Retirement Dream or Nightmare?
In 2022, $3 trillion of retirement savings disappeared, at least on paper. Your mind spirals with “what ifs” when you wake up from a deep sleep at 2am. The news keeps reporting big and sudden market drops. You can’t help but start worrying about how this will affect your retirement plans. Bear markets are frightening, and you no longer have time to wait them out. You’re not sure if you need to keep working a few more years – even though you might have had your heart set on a specific date.
Will you have to drop the plans you’ve made to visit the kids and grandkids?
Will you still be able to travel the world?
Can you still indulge in your favorite hobbies?
How many more years of waking up to an alarm clock might be in your future?
Perhaps you’ve already filled out your paperwork to leave when suddenly the market starts dropping – and doesn’t bounce right back up. Or you’re not able to keep working, and you no longer have the luxury of a salary coming in to pay your bills. Has your world just fallen out from under you?
Here are critical answers you need today:
Should you retire when the market’s so bleak?
Do you have to give up most (or all) of your dreams for retirement?
What can you expect when retiring in uncertain times – and what can you do about it?
Although times are scary, know that bear markets too shall pass. You’re not the first to consider retirement in a declining market with potential losses. History shows there are successful ways to retire, even when the market outlook is bad. You can tap into this knowledge to help you make decisions.
This no-nonsense guide is for people just like you – who are ready to retire in the next 5 years and who need to make big retirement decisions in the face of a big stock market drop. You’ll discover what to expect when rocky markets hit retirees. And, more importantly, what you can do about it.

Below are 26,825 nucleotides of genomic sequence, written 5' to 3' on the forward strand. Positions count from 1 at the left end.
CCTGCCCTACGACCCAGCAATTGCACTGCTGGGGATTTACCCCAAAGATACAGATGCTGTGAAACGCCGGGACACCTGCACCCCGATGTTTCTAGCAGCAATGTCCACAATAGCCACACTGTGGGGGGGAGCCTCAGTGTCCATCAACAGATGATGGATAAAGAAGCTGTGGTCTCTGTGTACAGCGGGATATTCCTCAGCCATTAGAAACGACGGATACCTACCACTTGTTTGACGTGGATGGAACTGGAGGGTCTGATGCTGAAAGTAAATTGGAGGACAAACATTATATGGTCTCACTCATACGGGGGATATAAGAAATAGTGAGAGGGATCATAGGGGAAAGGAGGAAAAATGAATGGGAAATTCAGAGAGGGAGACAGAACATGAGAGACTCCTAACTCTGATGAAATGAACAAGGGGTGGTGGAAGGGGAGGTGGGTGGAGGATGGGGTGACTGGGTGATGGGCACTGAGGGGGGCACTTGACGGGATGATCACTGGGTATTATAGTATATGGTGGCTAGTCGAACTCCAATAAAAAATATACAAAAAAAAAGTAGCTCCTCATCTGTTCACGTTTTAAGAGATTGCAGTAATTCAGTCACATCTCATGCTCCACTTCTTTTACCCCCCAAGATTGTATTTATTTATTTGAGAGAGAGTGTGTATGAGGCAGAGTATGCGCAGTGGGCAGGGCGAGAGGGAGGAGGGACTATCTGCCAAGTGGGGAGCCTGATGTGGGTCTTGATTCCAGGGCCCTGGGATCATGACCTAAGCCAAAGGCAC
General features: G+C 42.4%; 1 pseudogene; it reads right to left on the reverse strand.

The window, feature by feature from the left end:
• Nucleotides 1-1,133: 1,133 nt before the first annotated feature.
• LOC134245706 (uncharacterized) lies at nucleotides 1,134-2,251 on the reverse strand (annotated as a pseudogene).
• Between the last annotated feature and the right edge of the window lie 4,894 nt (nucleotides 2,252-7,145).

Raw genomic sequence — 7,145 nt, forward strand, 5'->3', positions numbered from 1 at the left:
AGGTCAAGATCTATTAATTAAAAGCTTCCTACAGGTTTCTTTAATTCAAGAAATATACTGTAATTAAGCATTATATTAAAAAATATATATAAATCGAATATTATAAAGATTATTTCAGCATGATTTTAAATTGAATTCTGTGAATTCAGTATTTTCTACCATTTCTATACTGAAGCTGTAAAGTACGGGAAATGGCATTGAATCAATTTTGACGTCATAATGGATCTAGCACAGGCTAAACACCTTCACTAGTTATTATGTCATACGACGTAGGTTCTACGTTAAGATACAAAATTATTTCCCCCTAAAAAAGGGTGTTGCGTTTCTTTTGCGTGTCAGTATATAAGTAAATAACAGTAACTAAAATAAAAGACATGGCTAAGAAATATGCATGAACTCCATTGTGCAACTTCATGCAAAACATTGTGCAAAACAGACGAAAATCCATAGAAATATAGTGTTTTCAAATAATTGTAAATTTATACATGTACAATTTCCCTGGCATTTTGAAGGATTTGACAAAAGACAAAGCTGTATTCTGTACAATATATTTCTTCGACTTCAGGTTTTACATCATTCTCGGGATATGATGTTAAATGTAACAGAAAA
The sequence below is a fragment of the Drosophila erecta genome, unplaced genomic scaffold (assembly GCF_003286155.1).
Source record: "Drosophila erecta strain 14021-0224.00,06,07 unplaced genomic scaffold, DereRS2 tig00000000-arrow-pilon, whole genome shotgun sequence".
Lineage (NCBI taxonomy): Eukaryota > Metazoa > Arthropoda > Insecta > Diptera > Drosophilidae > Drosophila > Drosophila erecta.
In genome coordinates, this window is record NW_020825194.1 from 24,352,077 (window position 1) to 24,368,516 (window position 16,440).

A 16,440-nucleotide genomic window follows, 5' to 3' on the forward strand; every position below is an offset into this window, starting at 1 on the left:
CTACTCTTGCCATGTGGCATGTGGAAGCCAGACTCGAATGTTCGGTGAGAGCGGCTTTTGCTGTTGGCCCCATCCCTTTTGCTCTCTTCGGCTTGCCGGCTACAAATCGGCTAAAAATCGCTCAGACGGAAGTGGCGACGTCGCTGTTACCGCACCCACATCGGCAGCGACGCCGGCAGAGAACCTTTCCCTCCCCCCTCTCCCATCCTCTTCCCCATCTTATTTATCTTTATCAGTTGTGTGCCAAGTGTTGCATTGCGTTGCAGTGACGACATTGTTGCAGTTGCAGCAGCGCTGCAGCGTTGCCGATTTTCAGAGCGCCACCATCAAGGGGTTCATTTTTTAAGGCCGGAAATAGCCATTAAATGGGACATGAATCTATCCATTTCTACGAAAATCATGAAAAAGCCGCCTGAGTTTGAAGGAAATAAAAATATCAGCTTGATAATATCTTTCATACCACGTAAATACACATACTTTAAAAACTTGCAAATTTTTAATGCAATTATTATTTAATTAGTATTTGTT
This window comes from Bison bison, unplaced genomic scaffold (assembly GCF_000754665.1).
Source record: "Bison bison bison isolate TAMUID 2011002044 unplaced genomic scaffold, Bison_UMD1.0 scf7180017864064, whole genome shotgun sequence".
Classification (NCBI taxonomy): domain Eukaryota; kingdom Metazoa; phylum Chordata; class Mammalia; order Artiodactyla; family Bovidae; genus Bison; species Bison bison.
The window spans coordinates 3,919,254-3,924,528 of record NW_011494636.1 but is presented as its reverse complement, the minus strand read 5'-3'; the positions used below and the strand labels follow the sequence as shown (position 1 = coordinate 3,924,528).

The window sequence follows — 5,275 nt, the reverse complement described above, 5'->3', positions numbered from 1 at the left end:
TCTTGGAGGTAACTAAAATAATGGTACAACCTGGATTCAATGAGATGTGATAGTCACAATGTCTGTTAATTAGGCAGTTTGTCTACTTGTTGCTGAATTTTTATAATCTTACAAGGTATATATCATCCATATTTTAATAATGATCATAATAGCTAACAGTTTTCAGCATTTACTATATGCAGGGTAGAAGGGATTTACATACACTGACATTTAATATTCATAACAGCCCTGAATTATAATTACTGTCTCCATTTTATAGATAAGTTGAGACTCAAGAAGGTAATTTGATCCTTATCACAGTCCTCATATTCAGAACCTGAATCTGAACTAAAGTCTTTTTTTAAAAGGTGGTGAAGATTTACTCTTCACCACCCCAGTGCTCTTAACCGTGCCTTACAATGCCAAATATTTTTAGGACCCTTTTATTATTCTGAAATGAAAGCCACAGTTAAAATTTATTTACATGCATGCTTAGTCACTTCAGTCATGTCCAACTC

You may be asking yourself questions such as:
Am I able to retire when I want to?
Will I need to give up on my bucket list?
Is there a need to find a part-time job just to get through?
What can I do with my investments to help me navigate the storm?
Do I have a trusted professional who can discuss my concerns with me?
If any of these strike a chord with you, then keep reading…
Retirement Peacemaker #1:
Buckets aren’t just for retirement dreams When stocks rise in the midst of a “bull market,” it’s easy to take on more risk than you would otherwise prefer: you’re experiencing the reward side of the risk/return coin. But when the market drops 20% or more (the technical definition of a “bear market”), you’re facing the risk side.2 And that’s often very uncomfortable. Ideally in retirement you’d like to be able to wake up every day without worrying about your money! If you have too much of your money in stocks, you’ll be anxious and unsettled about your future every time you hear about a market drop. Instead, balance your stocks and bonds with cash to balance your risk (and sleep well for your entire retirement). You’ve probably created your retirement “bucket list”, like an estimated 95% of Americans.3 But those aren’t the most important buckets when it comes to finances. Throughout retirement, you’ve got three periods of time with their own “bucket” of money. Bucket #1. Within the next year
In the first period – the next year – you need cash for expenses. Figure out what your costs will be in the next twelve months, and make sure that you have enough cash for them. That way, if the market suddenly takes a steep hit, you don’t have to worry. You already have money that won’t lose its value no matter what’s happening in the stock market. But cash loses ground to inflation, which is why you only want one bucket of cash.
Bucket #2. The next 5-7 years
The next period of time is within the next five to seven years, and this bucket is best with bonds (which provide fixed income). You’ll have some income thanks to the interest payment or coupon on the bond. This bucket also doesn’t fluctuate with the stock market. When you start running low on cash, you can sell some of your bonds. Whether the stock market’s in decline or not doesn’t affect their value.